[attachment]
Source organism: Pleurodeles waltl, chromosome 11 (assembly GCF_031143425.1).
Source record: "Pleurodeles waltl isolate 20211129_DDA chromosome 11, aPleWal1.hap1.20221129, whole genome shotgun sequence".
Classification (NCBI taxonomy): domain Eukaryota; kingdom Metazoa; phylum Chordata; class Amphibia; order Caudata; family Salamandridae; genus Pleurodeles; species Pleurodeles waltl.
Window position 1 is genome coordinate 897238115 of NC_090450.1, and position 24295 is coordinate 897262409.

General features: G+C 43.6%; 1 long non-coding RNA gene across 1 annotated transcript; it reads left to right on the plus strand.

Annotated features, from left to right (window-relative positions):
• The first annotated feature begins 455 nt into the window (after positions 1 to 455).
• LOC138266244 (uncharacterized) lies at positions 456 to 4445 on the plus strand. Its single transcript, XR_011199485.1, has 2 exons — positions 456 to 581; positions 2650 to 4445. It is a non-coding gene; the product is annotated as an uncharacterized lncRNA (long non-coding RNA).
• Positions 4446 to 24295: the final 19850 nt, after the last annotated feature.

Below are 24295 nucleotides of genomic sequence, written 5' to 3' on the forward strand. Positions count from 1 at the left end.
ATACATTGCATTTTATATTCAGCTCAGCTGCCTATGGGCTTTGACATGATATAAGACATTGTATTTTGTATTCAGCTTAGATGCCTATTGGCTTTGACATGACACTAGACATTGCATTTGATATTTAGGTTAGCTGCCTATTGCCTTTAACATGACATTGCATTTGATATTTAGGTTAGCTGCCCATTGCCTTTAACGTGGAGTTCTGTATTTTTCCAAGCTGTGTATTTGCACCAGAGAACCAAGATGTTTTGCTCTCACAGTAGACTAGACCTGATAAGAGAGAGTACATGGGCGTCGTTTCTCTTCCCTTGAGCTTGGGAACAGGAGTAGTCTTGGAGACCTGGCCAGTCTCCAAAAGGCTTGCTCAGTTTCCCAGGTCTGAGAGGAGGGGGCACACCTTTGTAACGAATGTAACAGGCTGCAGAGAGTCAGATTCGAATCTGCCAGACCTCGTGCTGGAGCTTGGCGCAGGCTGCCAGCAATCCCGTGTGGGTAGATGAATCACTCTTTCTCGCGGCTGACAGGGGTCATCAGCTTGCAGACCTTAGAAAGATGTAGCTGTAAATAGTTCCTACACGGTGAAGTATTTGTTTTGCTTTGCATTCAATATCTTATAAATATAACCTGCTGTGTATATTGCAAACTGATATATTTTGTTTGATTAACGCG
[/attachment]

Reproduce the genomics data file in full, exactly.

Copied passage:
Source organism: Pleurodeles waltl, chromosome 11 (assembly GCF_031143425.1).
Source record: "Pleurodeles waltl isolate 20211129_DDA chromosome 11, aPleWal1.hap1.20221129, whole genome shotgun sequence".
Classification (NCBI taxonomy): domain Eukaryota; kingdom Metazoa; phylum Chordata; class Amphibia; order Caudata; family Salamandridae; genus Pleurodeles; species Pleurodeles waltl.
Window position 1 is genome coordinate 897238115 of NC_090450.1, and position 24295 is coordinate 897262409.

General features: G+C 43.6%; 1 long non-coding RNA gene across 1 annotated transcript; it reads left to right on the plus strand.

Annotated features, from left to right (window-relative positions):
• The first annotated feature begins 455 nt into the window (after positions 1 to 455).
• LOC138266244 (uncharacterized) lies at positions 456 to 4445 on the plus strand. Its single transcript, XR_011199485.1, has 2 exons — positions 456 to 581; positions 2650 to 4445. It is a non-coding gene; the product is annotated as an uncharacterized lncRNA (long non-coding RNA).
• Positions 4446 to 24295: the final 19850 nt, after the last annotated feature.

Below are 24295 nucleotides of genomic sequence, written 5' to 3' on the forward strand. Positions count from 1 at the left end.
ATACATTGCATTTTATATTCAGCTCAGCTGCCTATGGGCTTTGACATGATATAAGACATTGTATTTTGTATTCAGCTTAGATGCCTATTGGCTTTGACATGACACTAGACATTGCATTTGATATTTAGGTTAGCTGCCTATTGCCTTTAACATGACATTGCATTTGATATTTAGGTTAGCTGCCCATTGCCTTTAACGTGGAGTTCTGTATTTTTCCAAGCTGTGTATTTGCACCAGAGAACCAAGATGTTTTGCTCTCACAGTAGACTAGACCTGATAAGAGAGAGTACATGGGCGTCGTTTCTCTTCCCTTGAGCTTGGGAACAGGAGTAGTCTTGGAGACCTGGCCAGTCTCCAAAAGGCTTGCTCAGTTTCCCAGGTCTGAGAGGAGGGGGCACACCTTTGTAACGAATGTAACAGGCTGCAGAGAGTCAGATTCGAATCTGCCAGACCTCGTGCTGGAGCTTGGCGCAGGCTGCCAGCAATCCCGTGTGGGTAGATGAATCACTCTTTCTCGCGGCTGACAGGGGTCATCAGCTTGCAGACCTTAGAAAGATGTAGCTGTAAATAGTTCCTACACGGTGAAGTATTTGTTTTGCTTTGCATTCAATATCTTATAAATATAACCTGCTGTGTATATTGCAAACTGATATATTTTGTTTGATTAACGCG